Why did Scott Ludlam and Larissa Waters resign from Parliament over holding dual citizenship, but not Eric Abetz? Michael~John Shea reports.
DURING A news conference yesterday afternoon, Tasmanian Senator Eric Abetz advised the Greens’ senators Ludlum and Waters to withdraw their resignations from the Australian Senate.
“Just renounce your citizenship of the foreign country now and remain in your seat,” the Senator suggested.
Because that is exactly what he did.
Truth be told, the news conference part of this story is fiction — but you knew that. Such a thing would never happen in our parliament of double standards.
But the rest is true, because according to reports HERE and HERE, Senator Eric Abetz was ineligible to enter Parliament when he did. Initially, Abetz filled a casual vacancy after a failed election attempt and was then, subsequently, elected as a senator at the following election.
Where is the document Senator Abetz? | Tasmanian Times https://t.co/uYvJrKtM7Z— Stuart Tomlinson (@virgotweet) July 18, 2017
Legal action regarding Abetz ineligibility was eventually withdrawn — not because the Honourable Senator was in the right, but because the time to lodge objections to the initial appointment and his first election "win" had expired.
The question is, why is it okay for Senator Abetz to be allowed to stay in parliament – or for that matter, Tony Abbott – and not Ludlum and Waters? Is it just because the Greens’ senators are honourable people? People who do the right thing?
Tasmanian antiques dealer John Hawkins, said the election of Senator Abetz in 1994, 1998 and 2004 could only have been challenged in a 40-day window after each election. His election in the 2010 election could not be challenged because by the time Senator Abetz nominated for the 21 August 2010 election he was not a dual citizen.
However, pertaining to the three previous elections, Senator Abetz maintained he had a copy of a 1993 letter he wrote to the German Embassy which proved that he had taken further steps to ensure his German citizenship had been completely relinquished.
At the time the 2010 High Court appeal was withdrawn, Senator Abetz told the Hobart Mercury newspaper that he would provide a carbon copy of the 1993 letter. It was never provided.
From 2010, Hobart Mercury: Abetz challenge ‘withdrawn’ | Tasmanian Times https://t.co/pusTfeUbYh— Dave Donovan (@davrosz) July 19, 2017
Similarly, ex-PM Tony Abbott was tardy in proving he revoked his British citizenship — a matter which remains contentious.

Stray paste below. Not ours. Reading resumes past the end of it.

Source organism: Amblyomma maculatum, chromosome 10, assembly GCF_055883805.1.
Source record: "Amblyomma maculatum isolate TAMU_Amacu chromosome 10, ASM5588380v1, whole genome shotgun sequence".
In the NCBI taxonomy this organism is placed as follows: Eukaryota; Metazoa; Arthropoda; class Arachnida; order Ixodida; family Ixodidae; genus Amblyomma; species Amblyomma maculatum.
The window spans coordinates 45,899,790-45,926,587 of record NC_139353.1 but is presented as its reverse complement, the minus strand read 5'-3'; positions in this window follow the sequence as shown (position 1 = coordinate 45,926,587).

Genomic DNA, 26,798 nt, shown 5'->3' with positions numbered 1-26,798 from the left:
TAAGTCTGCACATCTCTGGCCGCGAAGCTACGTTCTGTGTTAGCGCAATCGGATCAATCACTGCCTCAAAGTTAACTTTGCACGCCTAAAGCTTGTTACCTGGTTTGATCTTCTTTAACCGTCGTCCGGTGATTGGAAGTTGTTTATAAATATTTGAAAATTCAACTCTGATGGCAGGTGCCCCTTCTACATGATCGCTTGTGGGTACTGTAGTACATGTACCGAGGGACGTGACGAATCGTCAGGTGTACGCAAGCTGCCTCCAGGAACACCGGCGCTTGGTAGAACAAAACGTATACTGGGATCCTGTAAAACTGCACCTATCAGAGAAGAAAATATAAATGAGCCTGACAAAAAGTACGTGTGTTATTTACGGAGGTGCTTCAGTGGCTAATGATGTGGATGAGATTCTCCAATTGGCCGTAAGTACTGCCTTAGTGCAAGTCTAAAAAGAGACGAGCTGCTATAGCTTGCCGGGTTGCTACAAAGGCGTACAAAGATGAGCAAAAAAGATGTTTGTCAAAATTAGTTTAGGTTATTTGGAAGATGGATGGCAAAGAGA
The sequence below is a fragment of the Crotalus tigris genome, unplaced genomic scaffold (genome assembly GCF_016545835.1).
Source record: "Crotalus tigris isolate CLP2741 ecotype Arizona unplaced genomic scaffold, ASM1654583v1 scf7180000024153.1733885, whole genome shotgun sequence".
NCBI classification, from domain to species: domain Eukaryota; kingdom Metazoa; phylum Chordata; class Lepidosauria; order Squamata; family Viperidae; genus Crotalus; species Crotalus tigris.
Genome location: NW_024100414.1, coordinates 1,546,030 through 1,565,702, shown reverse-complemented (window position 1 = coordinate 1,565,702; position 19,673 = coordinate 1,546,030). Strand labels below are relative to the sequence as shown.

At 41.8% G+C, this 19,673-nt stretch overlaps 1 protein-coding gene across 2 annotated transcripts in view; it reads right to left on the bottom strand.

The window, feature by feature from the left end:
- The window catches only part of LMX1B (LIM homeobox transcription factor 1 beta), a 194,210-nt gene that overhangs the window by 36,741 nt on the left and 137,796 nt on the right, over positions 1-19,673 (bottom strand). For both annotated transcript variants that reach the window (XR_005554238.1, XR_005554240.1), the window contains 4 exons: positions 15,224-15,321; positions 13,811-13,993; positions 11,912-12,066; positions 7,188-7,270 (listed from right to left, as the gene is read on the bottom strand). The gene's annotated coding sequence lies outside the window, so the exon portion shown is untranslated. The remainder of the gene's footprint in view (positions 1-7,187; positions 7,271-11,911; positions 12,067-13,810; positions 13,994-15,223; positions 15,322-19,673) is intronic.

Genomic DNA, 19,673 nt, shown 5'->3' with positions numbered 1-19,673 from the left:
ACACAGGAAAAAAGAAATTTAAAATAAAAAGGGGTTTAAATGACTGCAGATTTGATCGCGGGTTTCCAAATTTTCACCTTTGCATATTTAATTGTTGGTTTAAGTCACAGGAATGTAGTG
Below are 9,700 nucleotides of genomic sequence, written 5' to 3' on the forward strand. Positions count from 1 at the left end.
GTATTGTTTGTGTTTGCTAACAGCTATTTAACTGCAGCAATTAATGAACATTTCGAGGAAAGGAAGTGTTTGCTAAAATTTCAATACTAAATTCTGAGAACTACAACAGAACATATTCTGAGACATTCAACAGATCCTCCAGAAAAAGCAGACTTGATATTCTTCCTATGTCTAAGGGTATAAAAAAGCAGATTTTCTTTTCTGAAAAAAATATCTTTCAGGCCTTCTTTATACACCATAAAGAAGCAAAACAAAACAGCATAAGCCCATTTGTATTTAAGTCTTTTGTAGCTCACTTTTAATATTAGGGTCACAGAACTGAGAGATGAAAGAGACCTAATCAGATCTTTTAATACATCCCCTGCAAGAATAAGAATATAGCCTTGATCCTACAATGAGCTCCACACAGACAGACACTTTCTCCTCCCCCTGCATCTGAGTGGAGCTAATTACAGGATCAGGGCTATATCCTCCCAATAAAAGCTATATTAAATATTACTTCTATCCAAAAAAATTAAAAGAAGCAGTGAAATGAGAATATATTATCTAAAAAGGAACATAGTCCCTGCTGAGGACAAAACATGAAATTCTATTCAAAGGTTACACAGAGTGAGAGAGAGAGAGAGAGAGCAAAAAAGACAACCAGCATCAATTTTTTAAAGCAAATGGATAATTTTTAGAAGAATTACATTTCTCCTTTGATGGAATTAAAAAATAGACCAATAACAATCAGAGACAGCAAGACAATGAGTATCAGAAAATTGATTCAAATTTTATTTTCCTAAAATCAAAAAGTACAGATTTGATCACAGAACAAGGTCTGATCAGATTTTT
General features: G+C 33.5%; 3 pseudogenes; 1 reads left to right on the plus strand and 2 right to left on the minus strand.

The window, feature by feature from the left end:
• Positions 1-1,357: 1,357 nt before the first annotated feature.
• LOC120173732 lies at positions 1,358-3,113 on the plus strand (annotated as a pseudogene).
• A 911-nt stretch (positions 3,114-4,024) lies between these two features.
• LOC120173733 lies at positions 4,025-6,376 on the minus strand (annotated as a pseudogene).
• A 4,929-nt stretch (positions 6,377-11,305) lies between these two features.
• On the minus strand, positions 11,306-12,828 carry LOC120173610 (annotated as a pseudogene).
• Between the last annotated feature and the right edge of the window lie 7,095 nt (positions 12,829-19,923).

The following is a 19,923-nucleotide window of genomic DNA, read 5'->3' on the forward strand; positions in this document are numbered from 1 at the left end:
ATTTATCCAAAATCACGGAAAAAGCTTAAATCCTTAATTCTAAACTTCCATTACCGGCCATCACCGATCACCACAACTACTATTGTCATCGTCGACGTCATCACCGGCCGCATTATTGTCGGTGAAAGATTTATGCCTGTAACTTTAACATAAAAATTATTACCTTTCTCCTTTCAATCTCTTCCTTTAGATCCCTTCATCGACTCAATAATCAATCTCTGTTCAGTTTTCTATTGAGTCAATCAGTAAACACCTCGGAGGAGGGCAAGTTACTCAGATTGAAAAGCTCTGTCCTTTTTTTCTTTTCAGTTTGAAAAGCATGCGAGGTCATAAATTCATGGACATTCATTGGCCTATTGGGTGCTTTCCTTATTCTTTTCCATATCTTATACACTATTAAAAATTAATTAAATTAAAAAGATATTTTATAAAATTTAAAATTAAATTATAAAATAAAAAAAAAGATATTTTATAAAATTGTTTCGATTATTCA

Adding to the confusion surrounding the resignation of Senators Ludlum and Waters is the stench of archaic meaning in the words of Section 44 of the Australian Constitution that covers these matters.
When the Constitution was drafted, residents of Australia where British citizens. Of course, at that time, Britons predominated — especially given the Indigenous population didn’t formally "exist". The "White" 19th Century residence of Australia held allegiance to the British monarch. New Zealanders and Canadians shared those citizenship characteristics. So it wasn’t Canadians or New Zealanders who were the target of the words of our founding fathers, it was other foreigners — Germans and the like.
Many Australian parliamentarians – almost 30 of the current batch – were born overseas and contention over who else was or is eligible to hold or retain their seat is a matter for further investigation. Perhaps the emphasis of proof should be taken off relying on the word of candidates prior to elections and harsher penalties applied to non-conformers, or perhaps the window of opportunities for public appeal should be widened?
It is true, though, that while the country has lost two highly respected, hard working, intelligent and honest parliamentarians in Ludlum and Waters, there remain others who are deceitful, ignorant and lazy time-servers.
Senator Abetz's decision, at the time, to play the bluff and tough it out only serves to make Scott Ludlum and Larissa Waters appear more honourable. But it is time the country sorted out this potential for confusion.
Ludlum and Waters could do this with a challenge in the High Court that could reverse previous rulings on matters related to Section 44, or it would take a change to the Constitution via a referendum.
However, given Australian Federal governments' reluctantance to conduct referenda, that last outcome seems unlikely.
One thing is for sure, though: s44 is likely to claim more victims before this act in Australian politics is played out. Some, like Waters and Ludlam will resign honourably, while some will do everything in their power to save their political skins — and some, like Eric Abetz, may even somehow succeed.
You can read the full and long saga of John Hawkins' efforts to test whether Eric Abetz had truly renounced his German citizenship on the Tasmanian Times through links HERE.
Michael~John Shea is a freelance writer who lives on Queensland's Sunshine Coast.
This work is licensed under a Creative Commons Attribution-NonCommercial-NoDerivs 3.0 Australia License
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